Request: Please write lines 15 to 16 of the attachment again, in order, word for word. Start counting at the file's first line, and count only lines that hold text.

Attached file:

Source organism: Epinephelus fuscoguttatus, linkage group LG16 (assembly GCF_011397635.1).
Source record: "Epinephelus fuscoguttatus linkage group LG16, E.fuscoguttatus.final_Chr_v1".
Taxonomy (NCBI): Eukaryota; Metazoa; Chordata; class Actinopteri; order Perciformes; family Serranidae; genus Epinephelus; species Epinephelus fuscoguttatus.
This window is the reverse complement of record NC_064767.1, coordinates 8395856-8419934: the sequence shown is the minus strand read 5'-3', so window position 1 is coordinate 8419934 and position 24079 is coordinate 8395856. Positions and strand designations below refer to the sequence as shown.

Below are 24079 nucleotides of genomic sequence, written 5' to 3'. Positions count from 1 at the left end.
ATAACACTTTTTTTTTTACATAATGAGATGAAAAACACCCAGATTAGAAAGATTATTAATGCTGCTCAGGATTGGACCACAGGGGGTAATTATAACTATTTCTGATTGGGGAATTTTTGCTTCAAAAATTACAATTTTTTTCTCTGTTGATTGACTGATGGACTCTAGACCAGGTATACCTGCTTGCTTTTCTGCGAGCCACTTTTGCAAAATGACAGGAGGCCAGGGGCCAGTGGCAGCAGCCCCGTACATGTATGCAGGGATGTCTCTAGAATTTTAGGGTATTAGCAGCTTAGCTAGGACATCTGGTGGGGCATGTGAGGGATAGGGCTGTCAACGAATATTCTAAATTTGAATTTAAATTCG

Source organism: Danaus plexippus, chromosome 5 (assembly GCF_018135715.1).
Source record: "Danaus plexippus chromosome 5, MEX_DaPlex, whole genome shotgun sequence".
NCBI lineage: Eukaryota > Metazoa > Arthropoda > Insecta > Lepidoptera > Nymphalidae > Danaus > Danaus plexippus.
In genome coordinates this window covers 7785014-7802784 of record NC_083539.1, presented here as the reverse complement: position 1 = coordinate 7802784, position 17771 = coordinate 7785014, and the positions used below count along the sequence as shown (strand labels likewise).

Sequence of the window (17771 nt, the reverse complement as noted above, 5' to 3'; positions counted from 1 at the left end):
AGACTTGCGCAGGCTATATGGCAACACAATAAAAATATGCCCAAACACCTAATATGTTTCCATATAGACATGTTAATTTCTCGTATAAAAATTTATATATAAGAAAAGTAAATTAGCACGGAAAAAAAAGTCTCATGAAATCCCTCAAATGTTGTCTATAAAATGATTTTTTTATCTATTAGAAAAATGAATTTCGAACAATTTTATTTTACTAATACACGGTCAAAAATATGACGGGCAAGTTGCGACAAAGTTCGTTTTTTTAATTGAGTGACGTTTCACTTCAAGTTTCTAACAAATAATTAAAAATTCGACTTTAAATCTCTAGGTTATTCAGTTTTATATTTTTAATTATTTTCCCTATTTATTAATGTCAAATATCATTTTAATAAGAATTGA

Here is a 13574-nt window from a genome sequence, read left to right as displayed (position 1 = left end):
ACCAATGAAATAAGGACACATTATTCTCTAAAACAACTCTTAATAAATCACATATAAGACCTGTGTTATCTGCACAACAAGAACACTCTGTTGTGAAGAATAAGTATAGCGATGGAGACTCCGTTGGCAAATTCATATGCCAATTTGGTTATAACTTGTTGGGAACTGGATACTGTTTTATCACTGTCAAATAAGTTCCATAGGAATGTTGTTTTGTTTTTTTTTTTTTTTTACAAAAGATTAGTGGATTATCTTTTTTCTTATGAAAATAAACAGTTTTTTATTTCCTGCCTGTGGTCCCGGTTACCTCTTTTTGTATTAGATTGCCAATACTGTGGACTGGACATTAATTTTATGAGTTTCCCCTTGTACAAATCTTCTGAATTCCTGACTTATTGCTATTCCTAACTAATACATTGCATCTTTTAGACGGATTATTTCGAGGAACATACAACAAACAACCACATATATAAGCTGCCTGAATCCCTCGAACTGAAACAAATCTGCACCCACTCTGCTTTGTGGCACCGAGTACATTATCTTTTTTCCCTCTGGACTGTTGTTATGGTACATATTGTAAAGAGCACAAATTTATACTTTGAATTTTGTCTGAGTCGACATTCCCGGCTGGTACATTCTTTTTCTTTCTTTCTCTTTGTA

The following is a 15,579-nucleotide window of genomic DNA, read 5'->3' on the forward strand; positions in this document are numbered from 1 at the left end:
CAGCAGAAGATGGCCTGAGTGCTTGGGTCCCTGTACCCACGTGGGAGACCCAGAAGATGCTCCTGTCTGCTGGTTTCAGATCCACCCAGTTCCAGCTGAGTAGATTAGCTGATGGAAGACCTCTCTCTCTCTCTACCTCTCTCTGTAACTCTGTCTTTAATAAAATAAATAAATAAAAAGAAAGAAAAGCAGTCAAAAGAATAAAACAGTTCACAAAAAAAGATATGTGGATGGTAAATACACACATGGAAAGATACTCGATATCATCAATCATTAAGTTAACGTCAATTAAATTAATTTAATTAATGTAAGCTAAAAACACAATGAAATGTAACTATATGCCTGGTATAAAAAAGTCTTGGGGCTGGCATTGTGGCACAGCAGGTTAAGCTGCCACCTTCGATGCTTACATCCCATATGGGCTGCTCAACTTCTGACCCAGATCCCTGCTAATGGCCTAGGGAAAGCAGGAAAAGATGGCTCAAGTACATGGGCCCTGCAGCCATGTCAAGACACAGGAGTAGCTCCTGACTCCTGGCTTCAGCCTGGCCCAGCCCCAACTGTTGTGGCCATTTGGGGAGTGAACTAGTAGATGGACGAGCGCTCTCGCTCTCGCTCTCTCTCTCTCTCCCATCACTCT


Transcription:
The following is a 15,579-nucleotide window of genomic DNA, read 5'->3' on the forward strand; positions in this document are numbered from 1 at the left end:
CAGCAGAAGATGGCCTGAGTGCTTGGGTCCCTGTACCCACGTGGGAGACCCAGAAGATGCTCCTGTCTGCTGGTTTCAGATCCACCCAGTTCCAGCTGAGTAGATTAGCTGATGGAAGACCTCTCTCTCTCTCTACCTCTCTCTGTAACTCTGTCTTTAATAAAATAAATAAATAAAAAGAAAGAAAAGCAGTCAAAAGAATAAAACAGTTCACAAAAAAAGATATGTGGATGGTAAATACACACATGGAAAGATACTCGATATCATCAATCATTAAGTTAACGTCAATTAAATTAATTTAATTAATGTAAGCTAAAAACACAATGAAATGTAACTATATGCCTGGTATAAAAAAGTCTTGGGGCTGGCATTGTGGCACAGCAGGTTAAGCTGCCACCTTCGATGCTTACATCCCATATGGGCTGCTCAACTTCTGACCCAGATCCCTGCTAATGGCCTAGGGAAAGCAGGAAAAGATGGCTCAAGTACATGGGCCCTGCAGCCATGTCAAGACACAGGAGTAGCTCCTGACTCCTGGCTTCAGCCTGGCCCAGCCCCAACTGTTGTGGCCATTTGGGGAGTGAACTAGTAGATGGACGAGCGCTCTCGCTCTCGCTCTCTCTCTCTCTCCCATCACTCT